Interfaith vigil in Windsor commemorates victims of deadly Sri Lanka attacks

A prayer and candlelight vigil took place downtown Windsor to remember victims in the Easter attacks, and also to pray for peace.

The candlelight ceremony took place in Charles Clark Square on Thursday evening

Jeewen Gill organized the vigil to commemorate victims in the deadly Easter attacks. (Chris Ensing/CBC)

A few dozen people showed up at Charles Clark Square in Windsor to remember the lives lost in deadly Easter attacks in Sri Lanka, where at least 250 people have died.

The interfaith prayer and candlelight vigil was organized by Jeewen Gill, who said the vigil shows a united community.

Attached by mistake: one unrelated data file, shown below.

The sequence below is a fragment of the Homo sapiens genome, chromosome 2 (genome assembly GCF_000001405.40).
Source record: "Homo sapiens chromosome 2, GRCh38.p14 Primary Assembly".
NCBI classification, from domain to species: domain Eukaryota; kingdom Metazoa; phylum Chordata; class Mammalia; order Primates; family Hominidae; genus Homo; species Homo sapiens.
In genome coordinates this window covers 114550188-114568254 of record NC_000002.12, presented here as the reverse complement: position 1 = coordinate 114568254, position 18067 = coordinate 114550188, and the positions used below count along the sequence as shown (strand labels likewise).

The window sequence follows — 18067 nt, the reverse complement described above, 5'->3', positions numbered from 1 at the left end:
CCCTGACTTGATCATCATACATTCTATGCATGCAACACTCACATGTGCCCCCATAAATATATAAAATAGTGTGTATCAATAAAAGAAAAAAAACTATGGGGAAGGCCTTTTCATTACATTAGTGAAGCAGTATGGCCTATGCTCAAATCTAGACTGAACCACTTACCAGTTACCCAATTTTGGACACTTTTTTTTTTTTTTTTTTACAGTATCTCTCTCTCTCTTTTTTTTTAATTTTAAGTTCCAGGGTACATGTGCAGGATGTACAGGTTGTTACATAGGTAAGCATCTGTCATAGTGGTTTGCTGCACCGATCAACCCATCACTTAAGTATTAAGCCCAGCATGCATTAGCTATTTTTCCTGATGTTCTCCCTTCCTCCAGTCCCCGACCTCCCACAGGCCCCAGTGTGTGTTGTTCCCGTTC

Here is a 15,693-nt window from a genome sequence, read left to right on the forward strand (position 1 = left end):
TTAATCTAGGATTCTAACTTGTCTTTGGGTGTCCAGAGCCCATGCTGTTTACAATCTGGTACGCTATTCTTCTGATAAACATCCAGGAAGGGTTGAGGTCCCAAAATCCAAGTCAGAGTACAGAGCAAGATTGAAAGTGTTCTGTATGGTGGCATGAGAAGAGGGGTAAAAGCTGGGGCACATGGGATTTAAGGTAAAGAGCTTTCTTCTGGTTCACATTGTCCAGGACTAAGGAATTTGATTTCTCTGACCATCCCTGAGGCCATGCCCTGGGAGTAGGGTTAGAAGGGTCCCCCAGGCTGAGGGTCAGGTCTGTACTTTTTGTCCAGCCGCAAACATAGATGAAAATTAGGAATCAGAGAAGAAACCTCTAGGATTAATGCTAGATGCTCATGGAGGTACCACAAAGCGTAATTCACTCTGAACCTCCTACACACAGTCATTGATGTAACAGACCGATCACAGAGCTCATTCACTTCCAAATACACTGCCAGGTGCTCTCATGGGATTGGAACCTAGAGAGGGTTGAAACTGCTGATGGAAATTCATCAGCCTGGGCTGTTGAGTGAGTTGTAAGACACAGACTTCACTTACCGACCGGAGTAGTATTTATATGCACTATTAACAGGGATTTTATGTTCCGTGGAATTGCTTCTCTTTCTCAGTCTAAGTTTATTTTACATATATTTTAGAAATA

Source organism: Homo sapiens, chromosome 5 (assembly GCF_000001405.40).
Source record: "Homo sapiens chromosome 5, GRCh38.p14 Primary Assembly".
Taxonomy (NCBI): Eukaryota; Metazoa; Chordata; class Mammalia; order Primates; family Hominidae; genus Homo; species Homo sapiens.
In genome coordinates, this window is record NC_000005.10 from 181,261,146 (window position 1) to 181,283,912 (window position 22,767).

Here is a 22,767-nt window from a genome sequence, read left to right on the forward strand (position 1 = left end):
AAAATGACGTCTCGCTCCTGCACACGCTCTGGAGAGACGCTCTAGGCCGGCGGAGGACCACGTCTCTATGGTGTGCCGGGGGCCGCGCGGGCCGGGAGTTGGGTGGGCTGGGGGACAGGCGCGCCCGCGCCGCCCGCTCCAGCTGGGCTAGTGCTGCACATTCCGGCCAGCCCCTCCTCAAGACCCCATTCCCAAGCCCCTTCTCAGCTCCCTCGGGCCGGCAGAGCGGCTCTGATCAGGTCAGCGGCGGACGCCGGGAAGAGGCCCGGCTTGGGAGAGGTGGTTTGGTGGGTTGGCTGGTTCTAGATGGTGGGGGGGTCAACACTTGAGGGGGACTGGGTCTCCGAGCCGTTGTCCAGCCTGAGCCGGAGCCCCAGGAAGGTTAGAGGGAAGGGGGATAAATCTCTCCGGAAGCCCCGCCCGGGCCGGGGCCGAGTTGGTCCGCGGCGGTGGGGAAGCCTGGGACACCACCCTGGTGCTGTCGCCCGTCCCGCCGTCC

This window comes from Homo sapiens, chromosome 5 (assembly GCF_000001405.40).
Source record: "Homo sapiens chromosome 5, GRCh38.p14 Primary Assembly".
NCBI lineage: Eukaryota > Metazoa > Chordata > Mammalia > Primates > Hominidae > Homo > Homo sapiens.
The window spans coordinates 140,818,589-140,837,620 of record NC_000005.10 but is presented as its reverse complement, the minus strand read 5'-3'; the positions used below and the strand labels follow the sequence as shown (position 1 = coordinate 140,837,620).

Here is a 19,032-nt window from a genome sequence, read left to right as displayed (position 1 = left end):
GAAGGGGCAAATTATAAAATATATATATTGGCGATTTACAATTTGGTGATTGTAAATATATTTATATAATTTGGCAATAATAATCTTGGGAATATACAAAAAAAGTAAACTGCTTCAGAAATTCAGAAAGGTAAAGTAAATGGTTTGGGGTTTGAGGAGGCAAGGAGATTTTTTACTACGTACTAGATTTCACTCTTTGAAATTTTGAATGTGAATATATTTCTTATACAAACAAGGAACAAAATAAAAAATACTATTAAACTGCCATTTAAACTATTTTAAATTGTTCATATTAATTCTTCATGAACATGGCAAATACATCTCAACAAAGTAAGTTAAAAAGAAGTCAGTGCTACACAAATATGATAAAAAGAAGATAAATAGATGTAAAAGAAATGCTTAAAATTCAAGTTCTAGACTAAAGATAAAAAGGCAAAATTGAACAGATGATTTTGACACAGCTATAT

"Terrorists try to divide us," said Gill. "And we want to show them we are united."

Vigil participants held signs, some saying "peace and love."

On Easter Sunday, there was a deadly string of bombings at churches and hotels. Hundreds were killed and injured, with Sri Lanka revising the bombing death toll by 100 on Thursday.

Most of the victims were Sri Lankan, but the Foreign Ministry has confirmed that there were 40 foreigners who died.

The Sri Lankan community is small in Windsor, with roughly 195 people.

People of all faith groups and backgrounds were invited to the vigil. (Chris Ensing/CBC)

Gill said the size of the community makes a vigil like this even more important, so local Sri Lankans know they are supported.

Faith leaders from around Windsor were invited to pray at the vigil for peace.

"We need to be united as a one common humanity," said Gill.

With files from Chris Ensing and The Associated Press


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